The latest “scandal” to hit the Bush administration involves Paul Wolfowitz, deputy defense secretary turned World Bank president. But forget his missteps in handling his girlfriend’s departure from the Bank.
His biggest mistake has been failing to recognize that the Bank has lost its raison d’etre. That is reason enough to choose new leadership. Bank lending programs have consistently failed; the world is awash in private investment capital. The status quo is no longer sustainable.
Wolfowitz was a poor choice from the start. He never was particularly interested in international development. Before signing on as president, he demanded a sufficient salary increase so his pay would match that of the head of the International Monetary Fund. The IMF’s managing director had previously played a similar game of financial one-upmanship, at the obvious expense of taxpayers around the world who ultimately fund both the Bank and Fund.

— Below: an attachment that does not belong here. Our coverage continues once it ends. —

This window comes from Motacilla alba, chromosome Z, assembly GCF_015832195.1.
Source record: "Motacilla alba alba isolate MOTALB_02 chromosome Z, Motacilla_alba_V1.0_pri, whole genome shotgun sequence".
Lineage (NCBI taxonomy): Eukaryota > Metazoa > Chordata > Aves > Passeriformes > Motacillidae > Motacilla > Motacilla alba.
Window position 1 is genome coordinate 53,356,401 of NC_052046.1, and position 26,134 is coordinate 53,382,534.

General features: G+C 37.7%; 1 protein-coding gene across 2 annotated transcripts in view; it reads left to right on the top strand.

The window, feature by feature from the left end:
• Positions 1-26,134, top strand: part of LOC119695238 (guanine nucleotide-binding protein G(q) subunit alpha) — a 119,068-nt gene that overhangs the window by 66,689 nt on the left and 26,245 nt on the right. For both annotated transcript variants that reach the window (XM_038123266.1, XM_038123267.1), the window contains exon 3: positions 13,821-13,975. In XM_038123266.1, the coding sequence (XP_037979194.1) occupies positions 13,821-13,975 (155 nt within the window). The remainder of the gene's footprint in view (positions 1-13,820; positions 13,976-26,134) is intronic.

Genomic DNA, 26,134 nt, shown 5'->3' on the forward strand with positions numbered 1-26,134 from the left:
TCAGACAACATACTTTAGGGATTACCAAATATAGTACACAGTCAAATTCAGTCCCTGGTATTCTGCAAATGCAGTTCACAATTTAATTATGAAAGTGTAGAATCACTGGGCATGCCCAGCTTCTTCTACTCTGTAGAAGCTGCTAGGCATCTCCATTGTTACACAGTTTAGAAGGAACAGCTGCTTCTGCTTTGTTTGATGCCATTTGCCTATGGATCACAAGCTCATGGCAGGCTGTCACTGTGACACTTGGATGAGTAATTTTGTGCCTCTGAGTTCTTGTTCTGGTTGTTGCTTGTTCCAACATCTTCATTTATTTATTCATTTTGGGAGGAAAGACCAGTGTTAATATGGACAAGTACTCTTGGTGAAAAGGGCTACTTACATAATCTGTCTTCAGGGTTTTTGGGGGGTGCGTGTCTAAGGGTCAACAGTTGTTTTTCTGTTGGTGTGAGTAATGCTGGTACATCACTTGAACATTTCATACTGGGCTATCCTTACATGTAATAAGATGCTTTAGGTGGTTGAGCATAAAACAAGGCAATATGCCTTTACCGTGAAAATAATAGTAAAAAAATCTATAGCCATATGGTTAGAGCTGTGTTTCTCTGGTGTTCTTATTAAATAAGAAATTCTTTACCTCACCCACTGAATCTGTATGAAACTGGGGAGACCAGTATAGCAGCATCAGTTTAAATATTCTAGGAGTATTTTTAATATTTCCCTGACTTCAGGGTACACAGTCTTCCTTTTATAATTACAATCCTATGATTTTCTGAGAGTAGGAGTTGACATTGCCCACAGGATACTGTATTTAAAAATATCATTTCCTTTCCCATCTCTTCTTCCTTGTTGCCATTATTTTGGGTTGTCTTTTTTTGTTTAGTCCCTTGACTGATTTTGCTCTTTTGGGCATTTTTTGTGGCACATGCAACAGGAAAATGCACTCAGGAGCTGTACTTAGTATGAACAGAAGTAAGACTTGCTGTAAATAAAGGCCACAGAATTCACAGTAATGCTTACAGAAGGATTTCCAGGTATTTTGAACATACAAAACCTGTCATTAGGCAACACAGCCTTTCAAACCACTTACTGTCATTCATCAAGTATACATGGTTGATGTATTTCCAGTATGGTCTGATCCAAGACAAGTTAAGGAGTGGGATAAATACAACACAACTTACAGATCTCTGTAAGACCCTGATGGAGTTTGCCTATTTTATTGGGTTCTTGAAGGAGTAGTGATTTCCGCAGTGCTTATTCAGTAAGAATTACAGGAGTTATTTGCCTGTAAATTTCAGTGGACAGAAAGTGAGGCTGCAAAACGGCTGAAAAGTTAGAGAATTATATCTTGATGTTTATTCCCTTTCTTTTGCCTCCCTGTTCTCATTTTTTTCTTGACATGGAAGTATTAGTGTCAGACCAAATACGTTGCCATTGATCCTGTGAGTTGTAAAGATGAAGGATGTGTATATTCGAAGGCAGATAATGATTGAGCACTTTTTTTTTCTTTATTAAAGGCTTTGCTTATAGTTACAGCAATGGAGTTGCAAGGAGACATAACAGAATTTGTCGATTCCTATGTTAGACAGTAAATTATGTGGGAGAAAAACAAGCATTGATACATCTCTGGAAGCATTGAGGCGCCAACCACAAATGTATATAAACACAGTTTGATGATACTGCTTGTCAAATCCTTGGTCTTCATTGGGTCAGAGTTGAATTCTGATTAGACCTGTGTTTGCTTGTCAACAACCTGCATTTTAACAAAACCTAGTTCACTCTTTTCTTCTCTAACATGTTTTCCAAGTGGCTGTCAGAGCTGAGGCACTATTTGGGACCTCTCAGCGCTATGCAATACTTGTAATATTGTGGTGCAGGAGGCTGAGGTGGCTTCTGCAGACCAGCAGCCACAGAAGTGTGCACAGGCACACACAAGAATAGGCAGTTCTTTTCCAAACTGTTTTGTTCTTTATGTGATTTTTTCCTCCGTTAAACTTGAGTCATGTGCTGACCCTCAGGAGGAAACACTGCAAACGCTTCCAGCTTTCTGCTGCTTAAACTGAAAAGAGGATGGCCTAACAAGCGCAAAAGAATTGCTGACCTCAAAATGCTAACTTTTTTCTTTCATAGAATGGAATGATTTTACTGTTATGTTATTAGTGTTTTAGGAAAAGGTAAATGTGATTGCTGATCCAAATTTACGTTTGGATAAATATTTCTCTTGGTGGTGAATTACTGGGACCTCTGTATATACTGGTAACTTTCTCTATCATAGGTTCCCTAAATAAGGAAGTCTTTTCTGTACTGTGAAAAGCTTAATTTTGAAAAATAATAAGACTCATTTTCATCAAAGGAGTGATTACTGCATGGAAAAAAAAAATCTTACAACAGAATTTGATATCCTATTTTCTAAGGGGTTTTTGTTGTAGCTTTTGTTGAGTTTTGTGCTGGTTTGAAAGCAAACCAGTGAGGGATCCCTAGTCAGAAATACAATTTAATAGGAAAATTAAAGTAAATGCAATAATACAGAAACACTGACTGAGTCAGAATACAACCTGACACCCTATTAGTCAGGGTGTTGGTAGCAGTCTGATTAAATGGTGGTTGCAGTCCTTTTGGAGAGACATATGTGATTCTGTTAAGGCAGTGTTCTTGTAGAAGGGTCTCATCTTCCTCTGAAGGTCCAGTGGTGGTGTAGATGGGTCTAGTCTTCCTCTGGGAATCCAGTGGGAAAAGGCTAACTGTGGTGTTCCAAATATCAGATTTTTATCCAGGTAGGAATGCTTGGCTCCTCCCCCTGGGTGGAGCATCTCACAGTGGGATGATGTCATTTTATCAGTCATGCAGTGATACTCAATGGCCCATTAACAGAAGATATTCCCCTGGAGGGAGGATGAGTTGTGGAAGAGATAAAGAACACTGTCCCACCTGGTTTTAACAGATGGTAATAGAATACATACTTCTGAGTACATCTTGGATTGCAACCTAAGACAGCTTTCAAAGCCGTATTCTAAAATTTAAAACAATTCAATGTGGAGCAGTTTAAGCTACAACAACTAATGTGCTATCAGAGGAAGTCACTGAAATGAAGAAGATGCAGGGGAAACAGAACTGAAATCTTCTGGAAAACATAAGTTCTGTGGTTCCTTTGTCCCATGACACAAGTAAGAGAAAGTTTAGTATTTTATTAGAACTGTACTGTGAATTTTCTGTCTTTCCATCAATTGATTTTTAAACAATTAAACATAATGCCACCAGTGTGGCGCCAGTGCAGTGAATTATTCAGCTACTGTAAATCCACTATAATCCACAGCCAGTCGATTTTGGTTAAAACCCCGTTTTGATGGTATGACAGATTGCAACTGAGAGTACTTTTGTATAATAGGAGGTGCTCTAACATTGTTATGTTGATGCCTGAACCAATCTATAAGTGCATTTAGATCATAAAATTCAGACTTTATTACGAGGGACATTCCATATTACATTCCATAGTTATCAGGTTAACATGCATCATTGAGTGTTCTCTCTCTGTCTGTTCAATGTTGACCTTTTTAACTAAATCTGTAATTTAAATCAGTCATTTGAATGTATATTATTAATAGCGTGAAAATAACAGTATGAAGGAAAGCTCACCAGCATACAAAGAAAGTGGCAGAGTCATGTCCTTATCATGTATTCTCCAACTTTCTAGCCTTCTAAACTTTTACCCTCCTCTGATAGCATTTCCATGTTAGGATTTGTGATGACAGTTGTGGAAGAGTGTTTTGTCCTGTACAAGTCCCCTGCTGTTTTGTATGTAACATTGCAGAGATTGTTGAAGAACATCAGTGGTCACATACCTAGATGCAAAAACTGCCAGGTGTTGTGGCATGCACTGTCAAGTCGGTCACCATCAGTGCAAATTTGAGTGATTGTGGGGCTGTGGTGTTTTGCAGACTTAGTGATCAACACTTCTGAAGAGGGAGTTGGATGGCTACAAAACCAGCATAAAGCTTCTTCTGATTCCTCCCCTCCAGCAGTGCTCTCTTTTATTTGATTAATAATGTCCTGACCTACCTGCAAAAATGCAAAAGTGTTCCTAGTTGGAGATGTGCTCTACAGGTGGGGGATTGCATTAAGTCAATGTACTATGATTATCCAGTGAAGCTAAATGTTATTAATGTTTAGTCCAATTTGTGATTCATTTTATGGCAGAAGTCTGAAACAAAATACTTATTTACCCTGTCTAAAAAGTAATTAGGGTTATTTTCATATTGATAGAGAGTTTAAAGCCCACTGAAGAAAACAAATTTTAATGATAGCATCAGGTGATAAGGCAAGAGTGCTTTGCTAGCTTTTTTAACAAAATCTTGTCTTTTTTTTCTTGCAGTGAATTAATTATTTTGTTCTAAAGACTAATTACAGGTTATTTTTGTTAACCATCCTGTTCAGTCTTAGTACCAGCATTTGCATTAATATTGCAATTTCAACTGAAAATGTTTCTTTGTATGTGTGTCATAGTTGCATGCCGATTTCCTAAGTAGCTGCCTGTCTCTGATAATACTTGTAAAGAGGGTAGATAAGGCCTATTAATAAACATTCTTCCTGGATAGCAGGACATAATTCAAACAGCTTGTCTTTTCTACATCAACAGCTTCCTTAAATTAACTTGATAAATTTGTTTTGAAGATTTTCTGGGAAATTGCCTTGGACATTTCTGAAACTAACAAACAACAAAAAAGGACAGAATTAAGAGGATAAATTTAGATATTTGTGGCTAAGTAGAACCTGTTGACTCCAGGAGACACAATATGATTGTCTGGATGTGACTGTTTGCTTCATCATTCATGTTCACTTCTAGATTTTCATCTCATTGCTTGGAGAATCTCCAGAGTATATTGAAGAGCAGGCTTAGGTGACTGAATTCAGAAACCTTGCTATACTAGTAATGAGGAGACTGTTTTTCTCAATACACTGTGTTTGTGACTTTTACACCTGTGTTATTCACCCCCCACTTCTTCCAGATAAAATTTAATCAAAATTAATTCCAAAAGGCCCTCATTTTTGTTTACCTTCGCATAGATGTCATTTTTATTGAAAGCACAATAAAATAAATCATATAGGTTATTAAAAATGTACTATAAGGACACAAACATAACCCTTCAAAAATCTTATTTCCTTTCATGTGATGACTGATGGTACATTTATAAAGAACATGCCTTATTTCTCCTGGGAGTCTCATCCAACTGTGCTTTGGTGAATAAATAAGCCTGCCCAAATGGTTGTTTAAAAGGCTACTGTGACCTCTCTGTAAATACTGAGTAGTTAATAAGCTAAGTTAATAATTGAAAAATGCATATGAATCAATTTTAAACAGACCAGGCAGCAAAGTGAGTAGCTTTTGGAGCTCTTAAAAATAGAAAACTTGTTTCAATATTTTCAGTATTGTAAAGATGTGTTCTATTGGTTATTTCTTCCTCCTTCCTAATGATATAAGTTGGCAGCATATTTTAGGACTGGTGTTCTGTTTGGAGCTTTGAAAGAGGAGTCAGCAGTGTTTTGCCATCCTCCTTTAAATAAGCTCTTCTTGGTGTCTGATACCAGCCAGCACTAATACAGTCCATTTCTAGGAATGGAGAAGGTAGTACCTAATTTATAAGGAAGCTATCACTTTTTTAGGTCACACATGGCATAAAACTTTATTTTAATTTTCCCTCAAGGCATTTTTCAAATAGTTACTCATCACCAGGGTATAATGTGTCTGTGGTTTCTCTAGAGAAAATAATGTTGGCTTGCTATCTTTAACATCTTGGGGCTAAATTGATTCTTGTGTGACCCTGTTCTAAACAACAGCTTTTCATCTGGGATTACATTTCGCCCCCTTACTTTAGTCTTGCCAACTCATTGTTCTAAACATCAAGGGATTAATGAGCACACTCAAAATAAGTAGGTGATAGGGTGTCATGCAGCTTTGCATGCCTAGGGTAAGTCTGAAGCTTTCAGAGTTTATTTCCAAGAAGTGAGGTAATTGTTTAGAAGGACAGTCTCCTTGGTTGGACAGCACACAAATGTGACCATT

Once ensconced in power, Wolfowitz pushed a $500 million lending program Iraq, which raised the specter, fair or not, of an attempt to use the independent institution to advance Bush administration policies. But what is now threatening his position is his treatment of Bank employee and girlfriend Shaha Ali Riza, for whom he ordered a $60,000 pay increase before detailing her to the U.S. State Department.
The specifics are complicated and personal animus motivates many of his critics. But the apparent conflict of interest is particularly embarrassing since he has initiated a campaign against corruption abroad.